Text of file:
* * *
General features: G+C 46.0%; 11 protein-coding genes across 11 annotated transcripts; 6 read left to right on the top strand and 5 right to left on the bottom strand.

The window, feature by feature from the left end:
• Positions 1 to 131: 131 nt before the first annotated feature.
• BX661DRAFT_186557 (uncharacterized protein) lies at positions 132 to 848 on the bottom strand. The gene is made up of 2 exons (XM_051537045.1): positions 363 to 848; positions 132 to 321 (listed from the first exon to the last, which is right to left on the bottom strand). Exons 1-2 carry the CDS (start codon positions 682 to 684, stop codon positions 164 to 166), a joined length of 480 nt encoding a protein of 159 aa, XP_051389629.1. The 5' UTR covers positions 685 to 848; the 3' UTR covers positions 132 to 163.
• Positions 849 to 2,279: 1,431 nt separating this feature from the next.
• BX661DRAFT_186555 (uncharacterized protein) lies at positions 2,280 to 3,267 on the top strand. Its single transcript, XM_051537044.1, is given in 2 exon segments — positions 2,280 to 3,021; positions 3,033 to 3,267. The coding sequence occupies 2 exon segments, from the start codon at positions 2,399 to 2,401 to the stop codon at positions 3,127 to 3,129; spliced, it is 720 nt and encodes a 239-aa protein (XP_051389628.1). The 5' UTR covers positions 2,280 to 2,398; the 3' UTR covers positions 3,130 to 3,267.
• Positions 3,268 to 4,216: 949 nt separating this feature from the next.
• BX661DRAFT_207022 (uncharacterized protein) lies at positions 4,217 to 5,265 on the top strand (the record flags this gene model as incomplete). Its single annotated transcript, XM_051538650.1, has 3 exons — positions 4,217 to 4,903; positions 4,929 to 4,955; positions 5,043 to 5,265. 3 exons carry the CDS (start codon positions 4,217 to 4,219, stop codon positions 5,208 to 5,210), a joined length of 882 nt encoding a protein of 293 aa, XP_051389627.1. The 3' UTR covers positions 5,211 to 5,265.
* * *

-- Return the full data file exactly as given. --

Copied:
General features: G+C 46.0%; 11 protein-coding genes across 11 annotated transcripts; 6 read left to right on the top strand and 5 right to left on the bottom strand.

The window, feature by feature from the left end:
• Positions 1 to 131: 131 nt before the first annotated feature.
• BX661DRAFT_186557 (uncharacterized protein) lies at positions 132 to 848 on the bottom strand. The gene is made up of 2 exons (XM_051537045.1): positions 363 to 848; positions 132 to 321 (listed from the first exon to the last, which is right to left on the bottom strand). Exons 1-2 carry the CDS (start codon positions 682 to 684, stop codon positions 164 to 166), a joined length of 480 nt encoding a protein of 159 aa, XP_051389629.1. The 5' UTR covers positions 685 to 848; the 3' UTR covers positions 132 to 163.
• Positions 849 to 2,279: 1,431 nt separating this feature from the next.
• BX661DRAFT_186555 (uncharacterized protein) lies at positions 2,280 to 3,267 on the top strand. Its single transcript, XM_051537044.1, is given in 2 exon segments — positions 2,280 to 3,021; positions 3,033 to 3,267. The coding sequence occupies 2 exon segments, from the start codon at positions 2,399 to 2,401 to the stop codon at positions 3,127 to 3,129; spliced, it is 720 nt and encodes a 239-aa protein (XP_051389628.1). The 5' UTR covers positions 2,280 to 2,398; the 3' UTR covers positions 3,130 to 3,267.
• Positions 3,268 to 4,216: 949 nt separating this feature from the next.
• BX661DRAFT_207022 (uncharacterized protein) lies at positions 4,217 to 5,265 on the top strand (the record flags this gene model as incomplete). Its single annotated transcript, XM_051538650.1, has 3 exons — positions 4,217 to 4,903; positions 4,929 to 4,955; positions 5,043 to 5,265. 3 exons carry the CDS (start codon positions 4,217 to 4,219, stop codon positions 5,208 to 5,210), a joined length of 882 nt encoding a protein of 293 aa, XP_051389627.1. The 3' UTR covers positions 5,211 to 5,265.